07/29/2015 03:48 EDT | Updated 07/29/2016 05:59 EDT

MH370 search: Too early to tell whether debris on Reunion Island is part of missing jet

It's too early to tell whether debris found on Reunion Island Wednesday could be part of the wreckage of Malaysia Airlines Flight MH370, which disappeared off the coast of Malaysia in March 2014, and whose mysterious fate has been the source of much speculation and consternation.

"People are getting ahead of themselves over this," said Eric Chesneau, an officer with the air transport police of the French Indian Ocean territory, in response to speculation on social media. "It is more than likely plane debris, [but] we don't know what exact part it may be."

Several websites were speculating Wednesday that debris that washed up on the French island, about 1,000 km east of Madagascar, was part of a wing of a Boeing 777 jet, the same kind of plane as MH370, but no one has officially confirmed even that detail.

Exactly what happened to MH370 has never been established, and no trace of the wreckage has been found despite millions of dollars spent searching for the plane.

Flight MH370 took off from Kuala Lumpur, Malaysia, on March 8, 2014, at 12:41 a.m. local time headed for Beijing. Less than a half hour into the flight, air-traffic control on the ground lost contact with the jet, and less than two hours into the flight, it disappeared from military radar, although it continued to send data to a satellite until 8:11 a.m. Malaysia time. 

The plane was carrying 227 passengers, most of whom were Chinese, and 12 crew.

When it disappeared from radar, it was heading west across the Strait of Malacca — the opposite direction from where it was supposed to be flying, leading experts to conclude that it veered from its intended flight path, turned around and flew back across the Malaysian peninsula toward the Indian Ocean.

Authorities initially focused the search for the plane on the South China Sea, the Straits of Malacca and the Andaman Sea but later shifted their attention much farther south to the remote southern Indian Ocean after the satellite telecommunications company Inmarsat released data that suggested that's where the plane went down.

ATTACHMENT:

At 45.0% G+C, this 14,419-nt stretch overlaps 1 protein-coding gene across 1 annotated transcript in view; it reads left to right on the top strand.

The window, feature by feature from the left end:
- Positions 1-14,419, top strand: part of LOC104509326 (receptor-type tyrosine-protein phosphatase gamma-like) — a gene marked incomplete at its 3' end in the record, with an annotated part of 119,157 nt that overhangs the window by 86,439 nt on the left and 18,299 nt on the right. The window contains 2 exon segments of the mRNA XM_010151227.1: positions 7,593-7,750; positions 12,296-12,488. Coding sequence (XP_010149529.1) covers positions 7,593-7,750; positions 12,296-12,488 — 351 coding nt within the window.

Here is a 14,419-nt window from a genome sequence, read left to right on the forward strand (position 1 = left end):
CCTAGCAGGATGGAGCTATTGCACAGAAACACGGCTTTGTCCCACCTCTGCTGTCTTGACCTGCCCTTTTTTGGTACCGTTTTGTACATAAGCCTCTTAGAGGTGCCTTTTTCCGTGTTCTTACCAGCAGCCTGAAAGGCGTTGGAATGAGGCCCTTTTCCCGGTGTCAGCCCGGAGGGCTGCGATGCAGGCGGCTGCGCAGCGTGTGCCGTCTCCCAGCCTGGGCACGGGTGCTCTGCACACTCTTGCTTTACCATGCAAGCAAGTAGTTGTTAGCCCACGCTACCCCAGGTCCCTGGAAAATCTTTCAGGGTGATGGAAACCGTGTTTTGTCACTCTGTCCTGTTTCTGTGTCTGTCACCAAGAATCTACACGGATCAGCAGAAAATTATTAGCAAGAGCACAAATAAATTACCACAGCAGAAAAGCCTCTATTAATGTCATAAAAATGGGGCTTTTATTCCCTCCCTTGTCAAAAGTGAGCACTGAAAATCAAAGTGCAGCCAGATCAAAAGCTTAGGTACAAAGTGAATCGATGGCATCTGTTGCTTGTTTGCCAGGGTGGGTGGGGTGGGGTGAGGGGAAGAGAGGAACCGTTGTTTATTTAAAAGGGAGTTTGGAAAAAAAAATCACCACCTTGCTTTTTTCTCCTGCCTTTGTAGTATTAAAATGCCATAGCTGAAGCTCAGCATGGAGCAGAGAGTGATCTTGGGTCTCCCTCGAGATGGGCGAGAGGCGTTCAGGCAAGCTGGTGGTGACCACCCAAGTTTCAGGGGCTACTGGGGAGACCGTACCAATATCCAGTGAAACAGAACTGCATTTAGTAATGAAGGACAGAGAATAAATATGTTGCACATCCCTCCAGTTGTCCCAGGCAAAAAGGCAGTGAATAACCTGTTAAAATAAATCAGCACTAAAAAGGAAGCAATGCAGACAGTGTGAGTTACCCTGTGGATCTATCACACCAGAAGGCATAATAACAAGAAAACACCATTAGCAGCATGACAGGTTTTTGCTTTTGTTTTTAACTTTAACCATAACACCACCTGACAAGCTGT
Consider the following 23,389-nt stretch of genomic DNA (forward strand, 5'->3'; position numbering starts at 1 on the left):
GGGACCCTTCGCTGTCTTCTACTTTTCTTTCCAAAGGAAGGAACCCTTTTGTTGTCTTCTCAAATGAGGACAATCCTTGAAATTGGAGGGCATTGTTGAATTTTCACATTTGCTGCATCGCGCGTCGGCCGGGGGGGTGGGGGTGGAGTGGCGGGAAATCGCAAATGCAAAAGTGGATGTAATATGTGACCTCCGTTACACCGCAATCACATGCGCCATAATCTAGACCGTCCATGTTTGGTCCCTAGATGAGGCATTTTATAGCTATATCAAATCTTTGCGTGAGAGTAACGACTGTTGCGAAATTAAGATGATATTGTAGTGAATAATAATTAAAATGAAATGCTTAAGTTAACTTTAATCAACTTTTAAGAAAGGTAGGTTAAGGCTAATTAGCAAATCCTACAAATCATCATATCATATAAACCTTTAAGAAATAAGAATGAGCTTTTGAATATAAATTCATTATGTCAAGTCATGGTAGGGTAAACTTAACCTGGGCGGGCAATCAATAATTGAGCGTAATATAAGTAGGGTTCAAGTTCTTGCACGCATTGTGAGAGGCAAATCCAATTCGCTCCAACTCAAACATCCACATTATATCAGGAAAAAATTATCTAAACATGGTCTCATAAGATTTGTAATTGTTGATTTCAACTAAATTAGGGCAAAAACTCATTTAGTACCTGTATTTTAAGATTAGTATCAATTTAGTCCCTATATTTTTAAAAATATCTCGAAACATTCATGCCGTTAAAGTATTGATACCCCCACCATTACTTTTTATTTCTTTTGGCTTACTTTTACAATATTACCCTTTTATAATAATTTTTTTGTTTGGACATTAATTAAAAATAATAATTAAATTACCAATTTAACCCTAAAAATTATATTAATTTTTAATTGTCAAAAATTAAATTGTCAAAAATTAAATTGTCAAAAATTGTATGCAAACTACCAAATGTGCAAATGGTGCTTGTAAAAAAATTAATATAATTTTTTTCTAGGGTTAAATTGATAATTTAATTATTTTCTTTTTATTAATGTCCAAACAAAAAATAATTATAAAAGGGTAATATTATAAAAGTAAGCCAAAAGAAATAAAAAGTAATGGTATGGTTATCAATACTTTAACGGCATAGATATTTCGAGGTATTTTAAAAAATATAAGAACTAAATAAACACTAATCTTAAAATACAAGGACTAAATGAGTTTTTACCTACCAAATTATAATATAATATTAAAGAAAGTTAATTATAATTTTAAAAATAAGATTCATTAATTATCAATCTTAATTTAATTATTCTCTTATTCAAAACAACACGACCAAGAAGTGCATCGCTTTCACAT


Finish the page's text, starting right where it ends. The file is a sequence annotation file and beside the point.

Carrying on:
The southern Indian Ocean search has been co-ordinated primarily by Australia, although Malaysia and China have also contributed funds and resources, and several other countries have lent expertise and equipment.

To date, the search has cost more than $100 million and extended across tens of thousands of square kilometres.

In January of this year, the disappearance of the jet was officially declared an accident and all people on board were presumed dead in order to facilitate compensation for the victims' families.

A comprehensive report into the disappearance found no significant anomalies in the flight, except that the battery of the locator beacon for the plane's data recorder had expired more than a year before the jet vanished.

That still does not explain what caused the plane to veer so off course in what has become aviation's biggest mystery that continues to confound experts and investigators alike. At the same time, the relatives of the dead have got no closure and many still believe that their loved ones may be alive amid a host of conspiracy theories including one that the plane was hijacked and landed somewhere safely.

The case of the missing jet has prompted many comparisons with Air France Flight 447, which crashed en route to Rio de Janiero in May 2009 with 228 people on board and wasn't found until two years later, but the key difference in that case was that searchers found some debris and the bodies of several victims of the crash days after the plane went down, helping narrow the search.